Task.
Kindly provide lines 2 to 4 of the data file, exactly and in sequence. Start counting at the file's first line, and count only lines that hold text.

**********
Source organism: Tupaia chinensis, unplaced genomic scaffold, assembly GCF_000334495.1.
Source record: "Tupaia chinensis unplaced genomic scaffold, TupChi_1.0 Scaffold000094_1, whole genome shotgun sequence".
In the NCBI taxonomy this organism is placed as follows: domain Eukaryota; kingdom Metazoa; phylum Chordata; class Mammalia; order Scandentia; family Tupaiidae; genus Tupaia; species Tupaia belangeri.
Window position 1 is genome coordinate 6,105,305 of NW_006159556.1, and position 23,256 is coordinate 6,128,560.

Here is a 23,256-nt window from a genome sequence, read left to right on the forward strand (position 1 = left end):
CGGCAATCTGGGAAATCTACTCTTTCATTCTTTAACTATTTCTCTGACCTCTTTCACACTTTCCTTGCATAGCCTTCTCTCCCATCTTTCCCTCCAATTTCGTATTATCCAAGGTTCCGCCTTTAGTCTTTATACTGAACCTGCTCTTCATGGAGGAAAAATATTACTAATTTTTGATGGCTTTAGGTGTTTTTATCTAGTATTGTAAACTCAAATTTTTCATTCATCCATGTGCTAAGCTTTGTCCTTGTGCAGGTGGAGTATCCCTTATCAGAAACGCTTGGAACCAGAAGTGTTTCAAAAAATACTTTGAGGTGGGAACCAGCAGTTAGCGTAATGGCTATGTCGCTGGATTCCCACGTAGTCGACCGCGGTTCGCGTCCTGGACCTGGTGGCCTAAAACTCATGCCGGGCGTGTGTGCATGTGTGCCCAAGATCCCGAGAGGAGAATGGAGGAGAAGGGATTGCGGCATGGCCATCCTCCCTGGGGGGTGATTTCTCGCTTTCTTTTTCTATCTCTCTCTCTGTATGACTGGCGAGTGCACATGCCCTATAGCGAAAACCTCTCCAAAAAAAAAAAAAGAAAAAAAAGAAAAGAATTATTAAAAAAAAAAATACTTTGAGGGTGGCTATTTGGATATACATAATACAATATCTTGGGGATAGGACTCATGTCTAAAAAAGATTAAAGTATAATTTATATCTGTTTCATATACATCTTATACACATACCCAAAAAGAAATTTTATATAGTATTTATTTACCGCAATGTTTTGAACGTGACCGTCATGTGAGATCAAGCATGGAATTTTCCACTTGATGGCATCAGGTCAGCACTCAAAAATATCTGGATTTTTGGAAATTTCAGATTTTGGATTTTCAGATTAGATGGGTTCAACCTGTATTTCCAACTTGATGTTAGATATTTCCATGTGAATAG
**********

Source record: "Tupaia chinensis unplaced genomic scaffold, TupChi_1.0 Scaffold000094_1, whole genome shotgun sequence".
In the NCBI taxonomy this organism is placed as follows: domain Eukaryota; kingdom Metazoa; phylum Chordata; class Mammalia; order Scandentia; family Tupaiidae; genus Tupaia; species Tupaia belangeri.
Window position 1 is genome coordinate 6,105,305 of NW_006159556.1, and position 23,256 is coordinate 6,128,560.